Two Fallacies used against you

By Mike Cronin

If you don’t put this ribbon magnet on your car, it means you don’t care about kids starving in Elbonia.

“Senator Do-right voted no against my bill to fund Program Y with higher taxes – He hates blind people.”

“You’re either for me or against me!”

Sound familiar?  These are example of the False Dichotomy/False Dilemma/False Choice fallacy, and we are surrounded by examples every day. It takes critical thinking to spot them and see them for what they are.

Let’s have another look:

If you don’t put this ribbon magnet on your car, it means you don’t care about kids starving in Elbonia.” Maybe.  It might also mean I find it pretentious to brag about my charitable giving, or I don’t like to advertise my activities, allegiances, or involvements for security reasons; or it means I don’t want the sticker to damage my car, or it means I care about something else more than I care about starving kids in Elbonia, etc.

“Senator Do-right voted no against my bill to fund Program Y with higher taxes – He hates blind people.”  Or maybe he found out Program Y is corrupt, or he doesn’t like pork-barrel spending, or he’s a budget hawk, or he won’t agree to anything put forward by a political enemy, etc.

“You’re either for me or against me!” Or, maybe you have a far higher opinion of your significance than I do!

False dichotomies are a staple technique of politicians, especially during election campaigns.  Advertisers love them, too: “If you bought brand X, you’re paying too much!” How do they know? Maybe you got a great deal.

Whenever you see an either-or proposition on offer from somebody who wants something from you, it’s a safe bet to assume you are being offered a false choice.

Another popular fallacy that professional debaters (politicians, talk-show panelists, pundits, etc.) love to use is the “Straw Man” argument.  Simply put, it means exaggerating or misrepresenting something someone else said in order to (attempt) to make a clever rebuttal.  Here’s an example:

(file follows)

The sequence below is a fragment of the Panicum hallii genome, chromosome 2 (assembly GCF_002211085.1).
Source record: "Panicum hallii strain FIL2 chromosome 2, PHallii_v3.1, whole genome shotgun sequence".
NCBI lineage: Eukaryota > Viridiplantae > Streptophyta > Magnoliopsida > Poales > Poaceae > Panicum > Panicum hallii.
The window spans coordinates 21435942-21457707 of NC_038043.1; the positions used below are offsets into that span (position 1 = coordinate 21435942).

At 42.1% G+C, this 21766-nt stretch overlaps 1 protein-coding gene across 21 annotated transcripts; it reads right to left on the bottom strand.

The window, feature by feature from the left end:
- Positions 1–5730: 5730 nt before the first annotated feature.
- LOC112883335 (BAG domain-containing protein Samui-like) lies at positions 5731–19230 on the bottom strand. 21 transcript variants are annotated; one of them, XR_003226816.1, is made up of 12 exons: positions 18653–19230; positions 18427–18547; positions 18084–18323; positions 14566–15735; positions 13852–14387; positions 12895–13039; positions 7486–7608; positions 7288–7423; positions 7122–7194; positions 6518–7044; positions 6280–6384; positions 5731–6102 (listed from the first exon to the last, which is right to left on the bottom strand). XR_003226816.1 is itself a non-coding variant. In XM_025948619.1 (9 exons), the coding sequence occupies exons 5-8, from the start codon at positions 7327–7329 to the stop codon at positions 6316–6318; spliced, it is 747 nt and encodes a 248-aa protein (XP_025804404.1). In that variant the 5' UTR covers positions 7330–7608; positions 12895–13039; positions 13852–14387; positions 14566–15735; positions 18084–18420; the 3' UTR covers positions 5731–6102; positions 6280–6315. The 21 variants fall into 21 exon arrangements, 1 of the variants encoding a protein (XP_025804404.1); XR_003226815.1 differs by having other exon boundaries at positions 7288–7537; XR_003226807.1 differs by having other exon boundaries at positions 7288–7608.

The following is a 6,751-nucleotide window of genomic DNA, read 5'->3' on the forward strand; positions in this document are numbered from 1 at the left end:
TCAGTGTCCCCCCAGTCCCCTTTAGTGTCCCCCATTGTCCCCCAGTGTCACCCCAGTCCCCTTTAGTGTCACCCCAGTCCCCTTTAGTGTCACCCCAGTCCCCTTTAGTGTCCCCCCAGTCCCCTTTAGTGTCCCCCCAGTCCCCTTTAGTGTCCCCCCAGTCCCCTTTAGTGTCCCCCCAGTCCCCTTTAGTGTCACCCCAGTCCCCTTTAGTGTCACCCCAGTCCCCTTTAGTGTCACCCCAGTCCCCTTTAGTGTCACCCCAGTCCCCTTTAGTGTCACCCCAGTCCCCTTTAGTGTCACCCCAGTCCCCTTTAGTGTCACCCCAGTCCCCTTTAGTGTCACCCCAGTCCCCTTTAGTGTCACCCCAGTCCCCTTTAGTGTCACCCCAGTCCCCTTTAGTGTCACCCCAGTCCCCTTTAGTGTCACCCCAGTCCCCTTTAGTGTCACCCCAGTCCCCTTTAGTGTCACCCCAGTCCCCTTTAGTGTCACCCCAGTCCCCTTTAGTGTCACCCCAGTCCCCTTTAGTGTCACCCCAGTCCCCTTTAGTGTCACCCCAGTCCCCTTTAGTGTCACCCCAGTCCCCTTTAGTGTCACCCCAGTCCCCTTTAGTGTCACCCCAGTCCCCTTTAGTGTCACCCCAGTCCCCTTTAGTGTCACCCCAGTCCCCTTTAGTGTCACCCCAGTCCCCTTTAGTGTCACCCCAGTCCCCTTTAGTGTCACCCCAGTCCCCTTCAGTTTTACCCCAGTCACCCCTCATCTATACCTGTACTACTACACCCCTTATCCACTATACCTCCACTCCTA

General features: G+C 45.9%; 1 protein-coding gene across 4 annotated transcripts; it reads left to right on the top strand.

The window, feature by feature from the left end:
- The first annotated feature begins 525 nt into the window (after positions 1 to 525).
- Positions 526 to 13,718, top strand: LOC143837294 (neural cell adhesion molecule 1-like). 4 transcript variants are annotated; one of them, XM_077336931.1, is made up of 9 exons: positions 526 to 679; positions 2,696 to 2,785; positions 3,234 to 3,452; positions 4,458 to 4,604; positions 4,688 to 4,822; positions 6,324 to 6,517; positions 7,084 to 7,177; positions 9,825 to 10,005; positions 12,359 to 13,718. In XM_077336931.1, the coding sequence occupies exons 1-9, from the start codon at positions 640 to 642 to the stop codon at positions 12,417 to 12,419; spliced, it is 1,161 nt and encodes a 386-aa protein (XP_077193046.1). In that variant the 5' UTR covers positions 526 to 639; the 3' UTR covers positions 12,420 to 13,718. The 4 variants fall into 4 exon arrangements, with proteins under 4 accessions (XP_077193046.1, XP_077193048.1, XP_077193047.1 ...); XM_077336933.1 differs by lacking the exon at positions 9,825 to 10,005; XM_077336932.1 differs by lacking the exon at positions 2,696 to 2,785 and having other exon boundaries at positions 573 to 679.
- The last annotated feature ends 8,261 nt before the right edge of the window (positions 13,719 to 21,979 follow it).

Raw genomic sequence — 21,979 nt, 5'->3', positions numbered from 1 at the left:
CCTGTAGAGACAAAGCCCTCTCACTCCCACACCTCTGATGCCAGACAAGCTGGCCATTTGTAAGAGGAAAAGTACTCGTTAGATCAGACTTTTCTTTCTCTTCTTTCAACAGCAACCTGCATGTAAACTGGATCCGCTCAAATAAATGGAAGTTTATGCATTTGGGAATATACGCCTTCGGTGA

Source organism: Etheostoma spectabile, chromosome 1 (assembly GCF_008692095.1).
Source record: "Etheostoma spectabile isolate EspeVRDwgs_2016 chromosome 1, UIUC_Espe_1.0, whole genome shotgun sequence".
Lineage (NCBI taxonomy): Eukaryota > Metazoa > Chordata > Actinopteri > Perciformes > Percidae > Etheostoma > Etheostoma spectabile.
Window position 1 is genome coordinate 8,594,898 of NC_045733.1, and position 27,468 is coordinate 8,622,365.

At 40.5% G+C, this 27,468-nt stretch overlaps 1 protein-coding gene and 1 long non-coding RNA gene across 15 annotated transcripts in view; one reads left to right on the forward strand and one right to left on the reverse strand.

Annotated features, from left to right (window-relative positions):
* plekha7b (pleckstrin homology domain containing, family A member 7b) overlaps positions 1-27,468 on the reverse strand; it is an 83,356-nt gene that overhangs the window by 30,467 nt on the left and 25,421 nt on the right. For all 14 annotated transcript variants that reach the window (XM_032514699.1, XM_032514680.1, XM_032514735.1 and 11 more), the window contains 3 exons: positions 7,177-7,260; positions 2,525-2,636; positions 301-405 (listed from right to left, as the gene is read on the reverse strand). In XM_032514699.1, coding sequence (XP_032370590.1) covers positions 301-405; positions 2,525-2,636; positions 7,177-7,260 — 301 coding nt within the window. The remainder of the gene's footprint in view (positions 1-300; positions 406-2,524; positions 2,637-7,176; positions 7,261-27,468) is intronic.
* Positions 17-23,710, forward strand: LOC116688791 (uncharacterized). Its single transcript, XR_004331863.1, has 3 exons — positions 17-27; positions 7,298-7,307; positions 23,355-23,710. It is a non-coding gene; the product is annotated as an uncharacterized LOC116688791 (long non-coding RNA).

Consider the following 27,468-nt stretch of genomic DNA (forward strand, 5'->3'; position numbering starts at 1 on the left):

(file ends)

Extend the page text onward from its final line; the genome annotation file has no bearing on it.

A large corporation announces it’s going to close a major plant in the US and move it to Mexico. One of the reasons given is the too-high labor costs here due to the minimum wage, workman’s comp, and payroll taxes in the US.

Professional blabbermouth:  “Company X announced today that it’s moving to Mexico.  I guess they think it’s OK to exploit Mexicans and pay them slave wages.  How unpatriotic.”

The blabbermouth ignored the full context.  It’s quite possible that a Mexican working in the new plant will make much less than his or her US counterpart; what is not mentioned is how far that pay might go in the Mexican economy, or how much better off the Mexican might be working in the new factory than her or she would have been without that opportunity. The blabbermouth also ignores the very real possibility that rather than the corporation being unpatriotic for moving, it may be that our law makers have been unpatriotic by creating the conditions that are driving the company to move!


Most Illogical


By Mike Cronin

We are often presented with the terms “logic,” “reason,” “critical thinking,” and “common sense.” They are often touted as valuable skills or traits in our society.  But are they really so appreciated?

You are likely to find enough differing definitions of those terms to keep you busy reading for a while, but there is a common thread.